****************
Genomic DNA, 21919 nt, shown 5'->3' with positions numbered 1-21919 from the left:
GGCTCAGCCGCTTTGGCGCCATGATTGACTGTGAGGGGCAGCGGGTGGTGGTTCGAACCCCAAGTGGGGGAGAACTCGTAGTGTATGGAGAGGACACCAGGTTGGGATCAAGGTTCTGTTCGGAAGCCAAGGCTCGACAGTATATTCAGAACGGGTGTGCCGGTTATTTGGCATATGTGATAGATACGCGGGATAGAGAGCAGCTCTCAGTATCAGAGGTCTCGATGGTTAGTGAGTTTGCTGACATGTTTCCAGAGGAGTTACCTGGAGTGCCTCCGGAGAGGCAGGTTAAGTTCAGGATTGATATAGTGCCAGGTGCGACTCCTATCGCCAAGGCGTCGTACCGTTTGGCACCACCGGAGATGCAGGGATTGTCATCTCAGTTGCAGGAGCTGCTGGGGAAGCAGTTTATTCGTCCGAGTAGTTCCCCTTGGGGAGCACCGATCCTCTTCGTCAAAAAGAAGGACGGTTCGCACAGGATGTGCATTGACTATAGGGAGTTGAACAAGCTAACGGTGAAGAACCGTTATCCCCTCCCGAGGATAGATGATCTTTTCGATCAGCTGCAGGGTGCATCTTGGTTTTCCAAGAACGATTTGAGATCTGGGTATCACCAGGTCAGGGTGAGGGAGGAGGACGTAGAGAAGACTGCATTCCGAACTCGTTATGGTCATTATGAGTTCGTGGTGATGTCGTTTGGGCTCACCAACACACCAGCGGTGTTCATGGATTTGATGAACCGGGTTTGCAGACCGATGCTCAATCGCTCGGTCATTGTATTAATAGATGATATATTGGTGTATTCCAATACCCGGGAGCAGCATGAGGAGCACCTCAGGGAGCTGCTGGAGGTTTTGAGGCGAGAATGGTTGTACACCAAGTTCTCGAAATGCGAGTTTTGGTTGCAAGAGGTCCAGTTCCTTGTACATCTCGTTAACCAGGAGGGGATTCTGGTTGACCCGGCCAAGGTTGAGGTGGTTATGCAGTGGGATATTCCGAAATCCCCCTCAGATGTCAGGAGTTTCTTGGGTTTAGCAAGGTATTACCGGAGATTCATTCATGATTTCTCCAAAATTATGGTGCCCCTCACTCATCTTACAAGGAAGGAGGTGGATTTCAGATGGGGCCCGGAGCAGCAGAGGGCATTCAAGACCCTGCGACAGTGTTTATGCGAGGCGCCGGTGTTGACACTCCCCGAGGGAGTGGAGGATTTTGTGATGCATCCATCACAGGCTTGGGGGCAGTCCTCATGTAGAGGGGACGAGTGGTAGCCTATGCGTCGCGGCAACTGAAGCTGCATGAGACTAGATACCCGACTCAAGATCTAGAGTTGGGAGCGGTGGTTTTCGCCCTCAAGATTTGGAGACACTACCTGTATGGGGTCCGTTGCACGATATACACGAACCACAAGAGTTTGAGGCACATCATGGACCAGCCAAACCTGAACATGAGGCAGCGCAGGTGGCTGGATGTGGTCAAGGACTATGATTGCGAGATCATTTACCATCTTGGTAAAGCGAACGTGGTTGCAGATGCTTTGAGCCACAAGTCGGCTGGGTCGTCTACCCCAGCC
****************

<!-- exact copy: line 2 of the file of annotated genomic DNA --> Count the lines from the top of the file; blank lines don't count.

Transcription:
GGCTCAGCCGCTTTGGCGCCATGATTGACTGTGAGGGGCAGCGGGTGGTGGTTCGAACCCCAAGTGGGGGAGAACTCGTAGTGTATGGAGAGGACACCAGGTTGGGATCAAGGTTCTGTTCGGAAGCCAAGGCTCGACAGTATATTCAGAACGGGTGTGCCGGTTATTTGGCATATGTGATAGATACGCGGGATAGAGAGCAGCTCTCAGTATCAGAGGTCTCGATGGTTAGTGAGTTTGCTGACATGTTTCCAGAGGAGTTACCTGGAGTGCCTCCGGAGAGGCAGGTTAAGTTCAGGATTGATATAGTGCCAGGTGCGACTCCTATCGCCAAGGCGTCGTACCGTTTGGCACCACCGGAGATGCAGGGATTGTCATCTCAGTTGCAGGAGCTGCTGGGGAAGCAGTTTATTCGTCCGAGTAGTTCCCCTTGGGGAGCACCGATCCTCTTCGTCAAAAAGAAGGACGGTTCGCACAGGATGTGCATTGACTATAGGGAGTTGAACAAGCTAACGGTGAAGAACCGTTATCCCCTCCCGAGGATAGATGATCTTTTCGATCAGCTGCAGGGTGCATCTTGGTTTTCCAAGAACGATTTGAGATCTGGGTATCACCAGGTCAGGGTGAGGGAGGAGGACGTAGAGAAGACTGCATTCCGAACTCGTTATGGTCATTATGAGTTCGTGGTGATGTCGTTTGGGCTCACCAACACACCAGCGGTGTTCATGGATTTGATGAACCGGGTTTGCAGACCGATGCTCAATCGCTCGGTCATTGTATTAATAGATGATATATTGGTGTATTCCAATACCCGGGAGCAGCATGAGGAGCACCTCAGGGAGCTGCTGGAGGTTTTGAGGCGAGAATGGTTGTACACCAAGTTCTCGAAATGCGAGTTTTGGTTGCAAGAGGTCCAGTTCCTTGTACATCTCGTTAACCAGGAGGGGATTCTGGTTGACCCGGCCAAGGTTGAGGTGGTTATGCAGTGGGATATTCCGAAATCCCCCTCAGATGTCAGGAGTTTCTTGGGTTTAGCAAGGTATTACCGGAGATTCATTCATGATTTCTCCAAAATTATGGTGCCCCTCACTCATCTTACAAGGAAGGAGGTGGATTTCAGATGGGGCCCGGAGCAGCAGAGGGCATTCAAGACCCTGCGACAGTGTTTATGCGAGGCGCCGGTGTTGACACTCCCCGAGGGAGTGGAGGATTTTGTGATGCATCCATCACAGGCTTGGGGGCAGTCCTCATGTAGAGGGGACGAGTGGTAGCCTATGCGTCGCGGCAACTGAAGCTGCATGAGACTAGATACCCGACTCAAGATCTAGAGTTGGGAGCGGTGGTTTTCGCCCTCAAGATTTGGAGACACTACCTGTATGGGGTCCGTTGCACGATATACACGAACCACAAGAGTTTGAGGCACATCATGGACCAGCCAAACCTGAACATGAGGCAGCGCAGGTGGCTGGATGTGGTCAAGGACTATGATTGCGAGATCATTTACCATCTTGGTAAAGCGAACGTGGTTGCAGATGCTTTGAGCCACAAGTCGGCTGGGTCGTCTACCCCAGCC